On December 20, 1990, Lotte filed a motion to be voluntarily dismissed from the July 1990 petition for Hoddick's removal as David's guardian. Simultaneously, Joseph filed a motion for leave to file an amended petition naming Janet as an additional party-petitioner. The amended petition realleged Hoddick's unfitness to serve as David's guardian and her failure to prepare reports on David's condition, sought an accounting of David's earnings, and requested that Joseph and Janet be appointed successor guardians. Both motions were continued to January 18, 1991.
On December 21, 1990, the trial court granted an earlier motion by Lotte and Joseph for permission to bring David to their home in California for a Christmas visit, conditioned upon the deposit by the Steinfelds of a $10,000 cash bond with the guardian ad litem. Return of the bond was contingent upon the Steinfelds' return of David to Little City by January 15, 1991.
A copy of an order stamped by the clerk of the circuit court, which was omitted from the record but which has been appended to Hoddick's brief in this court, reveals that on January 18, 1991, the trial court granted Lotte's motion for voluntary dismissal. The court also granted Joseph's and Janet's motions to add Janet as a party-petitioner, to file an amended petition, and for return of the bond due to their safe and timely return of David to Little City.
On March 19, 1991, Joseph and Janet filed a motion for permission to take David to California for a spring visitation. The motion was granted upon the condition that the Steinfelds post another $10,000 bond, returnable only by court order upon David's return to Little City no later than April 16, 1991.
On April 17, 1991, a petition for an injunction prohibiting harassment, signed by David as petitioner and by counsel for David, and naming Joseph and Janet as defendants, was granted by the superior court of California. The order prohibited, inter alia, David's removal from California without the advance approval of the clinical psychologist and the psychiatrist who, a few days earlier, had interviewed David and prepared psychological reports which were attached to the petition. On April 22, David and Lotte filed a petition in the California court requesting that Lotte and Joseph be appointed limited conservators of David.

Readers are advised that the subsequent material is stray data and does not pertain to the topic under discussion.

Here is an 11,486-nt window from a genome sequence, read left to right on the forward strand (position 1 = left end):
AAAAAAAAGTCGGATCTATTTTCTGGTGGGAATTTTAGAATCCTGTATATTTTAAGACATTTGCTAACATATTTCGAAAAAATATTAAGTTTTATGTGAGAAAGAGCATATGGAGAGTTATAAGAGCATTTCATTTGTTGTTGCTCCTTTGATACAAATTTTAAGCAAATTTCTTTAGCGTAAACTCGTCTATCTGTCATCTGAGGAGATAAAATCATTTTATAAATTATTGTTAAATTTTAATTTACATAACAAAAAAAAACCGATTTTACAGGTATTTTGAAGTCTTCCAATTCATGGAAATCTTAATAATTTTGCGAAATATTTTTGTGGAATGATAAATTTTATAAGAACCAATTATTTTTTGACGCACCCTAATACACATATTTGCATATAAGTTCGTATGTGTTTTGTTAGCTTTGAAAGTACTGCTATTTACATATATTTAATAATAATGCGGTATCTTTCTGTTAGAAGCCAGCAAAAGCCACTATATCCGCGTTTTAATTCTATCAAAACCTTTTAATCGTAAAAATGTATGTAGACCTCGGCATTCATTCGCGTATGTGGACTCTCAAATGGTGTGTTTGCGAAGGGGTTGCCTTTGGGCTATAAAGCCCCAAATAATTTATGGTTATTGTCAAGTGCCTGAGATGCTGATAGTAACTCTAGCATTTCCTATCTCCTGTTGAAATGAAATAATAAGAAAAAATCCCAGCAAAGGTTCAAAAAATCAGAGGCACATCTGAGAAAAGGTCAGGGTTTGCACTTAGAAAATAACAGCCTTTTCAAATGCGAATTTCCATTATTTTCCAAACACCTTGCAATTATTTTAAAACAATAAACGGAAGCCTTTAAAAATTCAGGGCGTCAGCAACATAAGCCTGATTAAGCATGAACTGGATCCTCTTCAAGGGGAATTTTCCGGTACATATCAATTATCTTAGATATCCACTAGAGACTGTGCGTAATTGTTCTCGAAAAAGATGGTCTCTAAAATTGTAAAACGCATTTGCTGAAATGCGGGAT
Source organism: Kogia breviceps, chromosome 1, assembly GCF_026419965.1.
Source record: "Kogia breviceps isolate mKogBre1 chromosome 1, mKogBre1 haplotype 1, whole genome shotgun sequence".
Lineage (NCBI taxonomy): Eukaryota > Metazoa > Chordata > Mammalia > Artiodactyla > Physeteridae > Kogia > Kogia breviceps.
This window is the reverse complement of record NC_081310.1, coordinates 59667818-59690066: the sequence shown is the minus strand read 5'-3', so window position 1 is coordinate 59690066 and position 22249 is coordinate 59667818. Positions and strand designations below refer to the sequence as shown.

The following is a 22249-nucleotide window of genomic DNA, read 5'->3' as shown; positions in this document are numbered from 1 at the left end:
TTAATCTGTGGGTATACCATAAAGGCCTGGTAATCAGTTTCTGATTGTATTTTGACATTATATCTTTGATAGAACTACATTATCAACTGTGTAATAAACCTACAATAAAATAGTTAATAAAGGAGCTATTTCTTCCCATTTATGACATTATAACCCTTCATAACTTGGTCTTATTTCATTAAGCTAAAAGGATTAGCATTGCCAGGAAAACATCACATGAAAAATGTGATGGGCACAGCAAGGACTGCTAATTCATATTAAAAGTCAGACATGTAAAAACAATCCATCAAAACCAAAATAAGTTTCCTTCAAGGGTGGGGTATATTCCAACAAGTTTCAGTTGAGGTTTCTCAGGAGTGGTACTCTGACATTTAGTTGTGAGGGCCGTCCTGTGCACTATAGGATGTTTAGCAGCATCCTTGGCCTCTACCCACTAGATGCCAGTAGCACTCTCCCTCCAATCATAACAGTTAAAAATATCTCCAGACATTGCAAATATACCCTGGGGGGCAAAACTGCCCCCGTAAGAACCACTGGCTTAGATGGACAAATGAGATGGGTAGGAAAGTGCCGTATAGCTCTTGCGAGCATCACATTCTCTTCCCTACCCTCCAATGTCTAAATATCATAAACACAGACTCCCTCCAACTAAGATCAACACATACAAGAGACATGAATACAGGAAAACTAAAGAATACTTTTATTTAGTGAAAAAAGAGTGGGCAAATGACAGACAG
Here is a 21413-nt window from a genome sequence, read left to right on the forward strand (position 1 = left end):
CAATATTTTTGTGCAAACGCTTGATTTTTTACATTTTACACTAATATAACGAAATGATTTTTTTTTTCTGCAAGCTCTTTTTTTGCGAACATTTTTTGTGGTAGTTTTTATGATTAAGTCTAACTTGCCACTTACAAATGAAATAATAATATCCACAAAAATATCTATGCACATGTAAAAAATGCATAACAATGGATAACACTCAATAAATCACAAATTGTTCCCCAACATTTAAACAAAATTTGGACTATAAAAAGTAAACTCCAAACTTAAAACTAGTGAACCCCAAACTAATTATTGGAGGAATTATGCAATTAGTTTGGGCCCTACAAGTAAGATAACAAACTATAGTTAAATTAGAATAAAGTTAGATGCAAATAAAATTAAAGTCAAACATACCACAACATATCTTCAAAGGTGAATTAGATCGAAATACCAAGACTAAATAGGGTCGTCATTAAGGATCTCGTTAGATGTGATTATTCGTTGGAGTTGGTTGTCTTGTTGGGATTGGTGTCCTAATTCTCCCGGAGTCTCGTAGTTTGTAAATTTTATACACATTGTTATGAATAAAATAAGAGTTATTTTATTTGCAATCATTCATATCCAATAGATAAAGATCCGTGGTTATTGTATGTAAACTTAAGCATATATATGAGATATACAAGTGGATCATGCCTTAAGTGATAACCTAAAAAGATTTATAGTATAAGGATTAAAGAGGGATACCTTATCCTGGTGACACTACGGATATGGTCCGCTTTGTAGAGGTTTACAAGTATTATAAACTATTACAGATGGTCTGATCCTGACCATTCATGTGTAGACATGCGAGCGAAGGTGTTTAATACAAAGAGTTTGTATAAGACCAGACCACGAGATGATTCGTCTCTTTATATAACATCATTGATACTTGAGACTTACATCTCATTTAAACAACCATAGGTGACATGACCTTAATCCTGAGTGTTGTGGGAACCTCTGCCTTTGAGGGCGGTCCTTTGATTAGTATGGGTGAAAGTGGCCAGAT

On April 18, 1991, Hoddick filed an answer to the amended petition of December 20, 1990. That same day the trial court entered a rule to show cause why the Steinfelds should not be held in contempt for failing to comply with the court's order to return David to Little City by April 16, 1991.
On June 7, 1991, Joseph filed the motion, which is the subject of this appeal, to vacate the June 8, 1989, guardianship order. The basis of the motion was that the order was void because the trial Judge failed to follow the requirements set forth in the statute prior to adjudicating David disabled. On August 22, 1991, the court conducted a hearing, which was attended by counsel for the Steinfelds, Hoddick, Hoddick's attorney, the guardian ad litem and an attorney from the office of the public guardian. Following argument by all counsel, the trial court denied Joseph's motion to vacate the 1989 disability and guardianship order. The court ruled that the original hearing was sufficient and that all information subsequently presented to the court concerning David, including the psychological evaluations performed in California, supported the original finding of disability. The court also found Joseph and Janet in civil contempt of court for wilfully failing to return David to Illinois, ordered the forfeiture of their $10,000 bond and imposed a fine of $50 per day, beginning August 22, 1991, until their return of David to the court or Little City. The appellate court affirmed the denial of Joseph's motion to vacate the guardianship order and the contempt finding against him, but reversed the contempt order against Janet, and remanded the cause for further proceedings on the December 1990 petition by Joseph and Janet to remove Hoddick as guardian of David for cause.
Initially, we consider Hoddick's contention that this appeal should be dismissed for lack of standing by Joseph and Janet. It is Hoddick's position that they were not parties to the original adjudication proceeding, and because that proceeding did not affect their substantive rights they lacked standing to contest the validity of the guardianship order and, consequently, to appeal from the denial of the motion to vacate it.